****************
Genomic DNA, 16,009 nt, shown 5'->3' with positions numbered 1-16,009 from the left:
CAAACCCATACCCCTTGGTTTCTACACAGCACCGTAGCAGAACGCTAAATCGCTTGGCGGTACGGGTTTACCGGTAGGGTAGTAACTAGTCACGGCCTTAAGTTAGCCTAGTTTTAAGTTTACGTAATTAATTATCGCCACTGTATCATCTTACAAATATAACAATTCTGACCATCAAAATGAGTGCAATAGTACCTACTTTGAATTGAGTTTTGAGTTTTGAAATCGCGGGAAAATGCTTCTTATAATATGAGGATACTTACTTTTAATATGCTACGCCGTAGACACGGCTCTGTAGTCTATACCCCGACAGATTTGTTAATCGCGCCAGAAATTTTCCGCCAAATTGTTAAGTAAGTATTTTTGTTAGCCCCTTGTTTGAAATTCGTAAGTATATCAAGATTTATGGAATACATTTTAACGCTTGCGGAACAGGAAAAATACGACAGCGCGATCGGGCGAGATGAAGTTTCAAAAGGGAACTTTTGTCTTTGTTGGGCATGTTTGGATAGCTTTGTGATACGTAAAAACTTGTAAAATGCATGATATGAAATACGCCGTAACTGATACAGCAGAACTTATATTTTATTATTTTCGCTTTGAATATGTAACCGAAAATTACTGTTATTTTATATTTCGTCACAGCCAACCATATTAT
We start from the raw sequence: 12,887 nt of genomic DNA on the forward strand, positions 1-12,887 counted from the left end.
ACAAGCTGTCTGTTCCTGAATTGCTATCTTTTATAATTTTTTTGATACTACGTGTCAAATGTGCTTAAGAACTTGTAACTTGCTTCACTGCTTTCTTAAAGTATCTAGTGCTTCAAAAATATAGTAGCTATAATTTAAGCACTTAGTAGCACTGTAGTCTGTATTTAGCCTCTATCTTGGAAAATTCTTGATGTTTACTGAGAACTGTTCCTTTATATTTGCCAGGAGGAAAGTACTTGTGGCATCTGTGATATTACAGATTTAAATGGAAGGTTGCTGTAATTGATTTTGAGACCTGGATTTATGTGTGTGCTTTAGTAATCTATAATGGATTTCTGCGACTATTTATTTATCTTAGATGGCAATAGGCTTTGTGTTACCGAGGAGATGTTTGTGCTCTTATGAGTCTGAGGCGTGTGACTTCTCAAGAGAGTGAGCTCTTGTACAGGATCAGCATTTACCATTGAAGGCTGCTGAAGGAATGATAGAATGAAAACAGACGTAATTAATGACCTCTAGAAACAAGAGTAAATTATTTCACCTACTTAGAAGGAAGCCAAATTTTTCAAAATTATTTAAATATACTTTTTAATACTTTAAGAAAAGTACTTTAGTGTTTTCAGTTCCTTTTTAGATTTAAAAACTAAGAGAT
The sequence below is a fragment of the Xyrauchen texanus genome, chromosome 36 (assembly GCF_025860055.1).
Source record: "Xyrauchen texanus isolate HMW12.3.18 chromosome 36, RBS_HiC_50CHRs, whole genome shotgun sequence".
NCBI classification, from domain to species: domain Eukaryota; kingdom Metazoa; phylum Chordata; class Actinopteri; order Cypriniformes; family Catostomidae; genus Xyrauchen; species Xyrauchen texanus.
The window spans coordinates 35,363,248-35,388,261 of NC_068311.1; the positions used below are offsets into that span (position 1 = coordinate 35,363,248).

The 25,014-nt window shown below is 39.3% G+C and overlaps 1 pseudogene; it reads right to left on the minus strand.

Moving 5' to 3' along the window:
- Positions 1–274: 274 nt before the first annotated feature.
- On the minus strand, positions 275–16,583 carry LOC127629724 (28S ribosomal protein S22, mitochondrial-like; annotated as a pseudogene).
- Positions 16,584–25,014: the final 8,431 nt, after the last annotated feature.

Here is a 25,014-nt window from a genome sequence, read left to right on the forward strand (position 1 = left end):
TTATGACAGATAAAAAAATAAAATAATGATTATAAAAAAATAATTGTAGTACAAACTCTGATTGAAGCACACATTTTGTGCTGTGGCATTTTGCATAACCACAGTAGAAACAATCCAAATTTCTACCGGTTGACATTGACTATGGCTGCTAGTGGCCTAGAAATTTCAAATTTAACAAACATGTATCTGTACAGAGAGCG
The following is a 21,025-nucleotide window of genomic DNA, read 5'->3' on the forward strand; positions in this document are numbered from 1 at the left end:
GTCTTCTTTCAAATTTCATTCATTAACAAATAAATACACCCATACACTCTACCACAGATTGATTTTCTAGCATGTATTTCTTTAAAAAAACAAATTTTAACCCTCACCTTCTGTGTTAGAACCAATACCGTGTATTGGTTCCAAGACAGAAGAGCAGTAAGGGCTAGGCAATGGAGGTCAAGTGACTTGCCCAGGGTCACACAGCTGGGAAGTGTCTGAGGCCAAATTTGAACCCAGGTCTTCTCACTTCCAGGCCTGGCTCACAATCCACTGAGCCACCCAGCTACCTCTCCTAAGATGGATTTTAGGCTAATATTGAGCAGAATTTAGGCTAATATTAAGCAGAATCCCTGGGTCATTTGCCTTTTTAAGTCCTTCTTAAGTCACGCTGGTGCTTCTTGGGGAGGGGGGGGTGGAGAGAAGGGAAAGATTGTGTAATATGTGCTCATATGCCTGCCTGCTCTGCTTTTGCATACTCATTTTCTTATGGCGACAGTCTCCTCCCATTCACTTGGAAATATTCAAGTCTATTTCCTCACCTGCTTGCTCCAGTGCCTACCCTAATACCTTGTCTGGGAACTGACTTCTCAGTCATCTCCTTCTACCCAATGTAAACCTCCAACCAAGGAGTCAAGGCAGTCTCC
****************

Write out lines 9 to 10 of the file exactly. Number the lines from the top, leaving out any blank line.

The 25,014-nt window shown below is 39.3% G+C and overlaps 1 pseudogene; it reads right to left on the minus strand.

Moving 5' to 3' along the window: